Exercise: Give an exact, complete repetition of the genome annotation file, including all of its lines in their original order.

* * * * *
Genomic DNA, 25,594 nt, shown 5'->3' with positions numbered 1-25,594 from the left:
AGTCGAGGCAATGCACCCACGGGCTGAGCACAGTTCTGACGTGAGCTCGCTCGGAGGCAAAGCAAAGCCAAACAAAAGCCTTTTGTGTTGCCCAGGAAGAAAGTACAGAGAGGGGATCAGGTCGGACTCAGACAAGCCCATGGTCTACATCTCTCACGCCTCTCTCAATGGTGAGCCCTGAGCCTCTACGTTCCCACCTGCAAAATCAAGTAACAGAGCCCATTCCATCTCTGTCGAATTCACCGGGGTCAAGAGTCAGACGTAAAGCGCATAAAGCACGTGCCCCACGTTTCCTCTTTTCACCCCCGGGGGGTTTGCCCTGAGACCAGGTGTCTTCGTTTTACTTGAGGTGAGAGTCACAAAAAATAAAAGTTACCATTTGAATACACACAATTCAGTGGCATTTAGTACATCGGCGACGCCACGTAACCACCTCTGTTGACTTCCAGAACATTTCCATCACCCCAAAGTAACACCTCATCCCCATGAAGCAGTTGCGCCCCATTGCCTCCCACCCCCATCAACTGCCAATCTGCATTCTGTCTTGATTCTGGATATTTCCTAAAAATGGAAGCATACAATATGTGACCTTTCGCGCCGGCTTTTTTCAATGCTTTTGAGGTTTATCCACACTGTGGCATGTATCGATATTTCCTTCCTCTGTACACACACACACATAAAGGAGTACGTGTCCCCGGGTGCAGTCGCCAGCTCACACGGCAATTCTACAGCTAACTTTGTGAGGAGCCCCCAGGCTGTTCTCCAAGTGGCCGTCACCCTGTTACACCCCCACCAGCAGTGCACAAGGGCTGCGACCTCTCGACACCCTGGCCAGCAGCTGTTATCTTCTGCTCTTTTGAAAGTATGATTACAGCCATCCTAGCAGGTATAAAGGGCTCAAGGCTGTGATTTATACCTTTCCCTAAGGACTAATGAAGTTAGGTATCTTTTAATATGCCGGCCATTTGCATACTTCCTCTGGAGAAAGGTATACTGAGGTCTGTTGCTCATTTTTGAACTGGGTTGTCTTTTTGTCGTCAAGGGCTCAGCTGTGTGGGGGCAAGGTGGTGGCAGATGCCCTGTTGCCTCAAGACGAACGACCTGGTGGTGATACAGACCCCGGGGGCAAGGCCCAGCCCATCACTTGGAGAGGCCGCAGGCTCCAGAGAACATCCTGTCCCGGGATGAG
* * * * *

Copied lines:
Genomic DNA, 25,594 nt, shown 5'->3' with positions numbered 1-25,594 from the left:
AGTCGAGGCAATGCACCCACGGGCTGAGCACAGTTCTGACGTGAGCTCGCTCGGAGGCAAAGCAAAGCCAAACAAAAGCCTTTTGTGTTGCCCAGGAAGAAAGTACAGAGAGGGGATCAGGTCGGACTCAGACAAGCCCATGGTCTACATCTCTCACGCCTCTCTCAATGGTGAGCCCTGAGCCTCTACGTTCCCACCTGCAAAATCAAGTAACAGAGCCCATTCCATCTCTGTCGAATTCACCGGGGTCAAGAGTCAGACGTAAAGCGCATAAAGCACGTGCCCCACGTTTCCTCTTTTCACCCCCGGGGGGTTTGCCCTGAGACCAGGTGTCTTCGTTTTACTTGAGGTGAGAGTCACAAAAAATAAAAGTTACCATTTGAATACACACAATTCAGTGGCATTTAGTACATCGGCGACGCCACGTAACCACCTCTGTTGACTTCCAGAACATTTCCATCACCCCAAAGTAACACCTCATCCCCATGAAGCAGTTGCGCCCCATTGCCTCCCACCCCCATCAACTGCCAATCTGCATTCTGTCTTGATTCTGGATATTTCCTAAAAATGGAAGCATACAATATGTGACCTTTCGCGCCGGCTTTTTTCAATGCTTTTGAGGTTTATCCACACTGTGGCATGTATCGATATTTCCTTCCTCTGTACACACACACACATAAAGGAGTACGTGTCCCCGGGTGCAGTCGCCAGCTCACACGGCAATTCTACAGCTAACTTTGTGAGGAGCCCCCAGGCTGTTCTCCAAGTGGCCGTCACCCTGTTACACCCCCACCAGCAGTGCACAAGGGCTGCGACCTCTCGACACCCTGGCCAGCAGCTGTTATCTTCTGCTCTTTTGAAAGTATGATTACAGCCATCCTAGCAGGTATAAAGGGCTCAAGGCTGTGATTTATACCTTTCCCTAAGGACTAATGAAGTTAGGTATCTTTTAATATGCCGGCCATTTGCATACTTCCTCTGGAGAAAGGTATACTGAGGTCTGTTGCTCATTTTTGAACTGGGTTGTCTTTTTGTCGTCAAGGGCTCAGCTGTGTGGGGGCAAGGTGGTGGCAGATGCCCTGTTGCCTCAAGACGAACGACCTGGTGGTGATACAGACCCCGGGGGCAAGGCCCAGCCCATCACTTGGAGAGGCCGCAGGCTCCAGAGAACATCCTGTCCCGGGATGAG